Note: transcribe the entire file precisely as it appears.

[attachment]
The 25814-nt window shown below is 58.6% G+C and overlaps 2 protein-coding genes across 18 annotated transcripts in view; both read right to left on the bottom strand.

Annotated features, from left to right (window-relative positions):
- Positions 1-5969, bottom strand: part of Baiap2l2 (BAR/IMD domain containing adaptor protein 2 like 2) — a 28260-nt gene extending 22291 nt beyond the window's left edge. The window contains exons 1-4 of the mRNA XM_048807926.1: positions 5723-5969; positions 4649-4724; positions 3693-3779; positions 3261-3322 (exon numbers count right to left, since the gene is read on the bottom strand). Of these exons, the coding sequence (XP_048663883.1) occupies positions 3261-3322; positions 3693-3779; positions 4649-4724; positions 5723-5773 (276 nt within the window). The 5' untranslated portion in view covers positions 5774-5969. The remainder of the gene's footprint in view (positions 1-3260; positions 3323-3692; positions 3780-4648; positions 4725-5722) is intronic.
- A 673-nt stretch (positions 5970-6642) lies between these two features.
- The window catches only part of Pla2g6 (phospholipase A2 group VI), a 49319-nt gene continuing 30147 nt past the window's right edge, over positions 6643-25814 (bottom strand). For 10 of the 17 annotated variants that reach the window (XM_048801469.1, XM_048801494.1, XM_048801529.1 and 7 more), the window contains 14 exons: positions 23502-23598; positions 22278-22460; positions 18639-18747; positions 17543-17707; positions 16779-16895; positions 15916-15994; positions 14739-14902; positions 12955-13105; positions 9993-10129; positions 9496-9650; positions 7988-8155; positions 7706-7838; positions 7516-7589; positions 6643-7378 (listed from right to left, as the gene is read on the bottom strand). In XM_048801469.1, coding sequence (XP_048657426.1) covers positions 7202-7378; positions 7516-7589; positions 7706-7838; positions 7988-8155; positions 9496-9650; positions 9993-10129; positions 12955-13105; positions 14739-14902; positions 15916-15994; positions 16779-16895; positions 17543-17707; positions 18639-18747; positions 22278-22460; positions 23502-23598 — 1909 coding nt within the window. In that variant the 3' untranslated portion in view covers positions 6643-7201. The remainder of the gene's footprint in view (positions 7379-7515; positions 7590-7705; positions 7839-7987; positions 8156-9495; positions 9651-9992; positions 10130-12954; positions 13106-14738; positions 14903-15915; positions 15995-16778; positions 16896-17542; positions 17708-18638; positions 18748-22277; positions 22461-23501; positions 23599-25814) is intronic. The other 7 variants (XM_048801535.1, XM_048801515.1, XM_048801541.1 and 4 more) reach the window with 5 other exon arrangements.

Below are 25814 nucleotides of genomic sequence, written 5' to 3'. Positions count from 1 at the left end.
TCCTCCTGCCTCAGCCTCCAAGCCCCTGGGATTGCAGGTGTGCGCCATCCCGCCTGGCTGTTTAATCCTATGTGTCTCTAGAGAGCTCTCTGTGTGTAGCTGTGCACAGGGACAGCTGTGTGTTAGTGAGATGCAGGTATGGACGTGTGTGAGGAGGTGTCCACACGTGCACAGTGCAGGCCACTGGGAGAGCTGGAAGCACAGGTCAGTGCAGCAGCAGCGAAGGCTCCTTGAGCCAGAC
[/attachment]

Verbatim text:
The 25814-nt window shown below is 58.6% G+C and overlaps 2 protein-coding genes across 18 annotated transcripts in view; both read right to left on the bottom strand.

Annotated features, from left to right (window-relative positions):
- Positions 1-5969, bottom strand: part of Baiap2l2 (BAR/IMD domain containing adaptor protein 2 like 2) — a 28260-nt gene extending 22291 nt beyond the window's left edge. The window contains exons 1-4 of the mRNA XM_048807926.1: positions 5723-5969; positions 4649-4724; positions 3693-3779; positions 3261-3322 (exon numbers count right to left, since the gene is read on the bottom strand). Of these exons, the coding sequence (XP_048663883.1) occupies positions 3261-3322; positions 3693-3779; positions 4649-4724; positions 5723-5773 (276 nt within the window). The 5' untranslated portion in view covers positions 5774-5969. The remainder of the gene's footprint in view (positions 1-3260; positions 3323-3692; positions 3780-4648; positions 4725-5722) is intronic.
- A 673-nt stretch (positions 5970-6642) lies between these two features.
- The window catches only part of Pla2g6 (phospholipase A2 group VI), a 49319-nt gene continuing 30147 nt past the window's right edge, over positions 6643-25814 (bottom strand). For 10 of the 17 annotated variants that reach the window (XM_048801469.1, XM_048801494.1, XM_048801529.1 and 7 more), the window contains 14 exons: positions 23502-23598; positions 22278-22460; positions 18639-18747; positions 17543-17707; positions 16779-16895; positions 15916-15994; positions 14739-14902; positions 12955-13105; positions 9993-10129; positions 9496-9650; positions 7988-8155; positions 7706-7838; positions 7516-7589; positions 6643-7378 (listed from right to left, as the gene is read on the bottom strand). In XM_048801469.1, coding sequence (XP_048657426.1) covers positions 7202-7378; positions 7516-7589; positions 7706-7838; positions 7988-8155; positions 9496-9650; positions 9993-10129; positions 12955-13105; positions 14739-14902; positions 15916-15994; positions 16779-16895; positions 17543-17707; positions 18639-18747; positions 22278-22460; positions 23502-23598 — 1909 coding nt within the window. In that variant the 3' untranslated portion in view covers positions 6643-7201. The remainder of the gene's footprint in view (positions 7379-7515; positions 7590-7705; positions 7839-7987; positions 8156-9495; positions 9651-9992; positions 10130-12954; positions 13106-14738; positions 14903-15915; positions 15995-16778; positions 16896-17542; positions 17708-18638; positions 18748-22277; positions 22461-23501; positions 23599-25814) is intronic. The other 7 variants (XM_048801535.1, XM_048801515.1, XM_048801541.1 and 4 more) reach the window with 5 other exon arrangements.

Below are 25814 nucleotides of genomic sequence, written 5' to 3'. Positions count from 1 at the left end.
TCCTCCTGCCTCAGCCTCCAAGCCCCTGGGATTGCAGGTGTGCGCCATCCCGCCTGGCTGTTTAATCCTATGTGTCTCTAGAGAGCTCTCTGTGTGTAGCTGTGCACAGGGACAGCTGTGTGTTAGTGAGATGCAGGTATGGACGTGTGTGAGGAGGTGTCCACACGTGCACAGTGCAGGCCACTGGGAGAGCTGGAAGCACAGGTCAGTGCAGCAGCAGCGAAGGCTCCTTGAGCCAGAC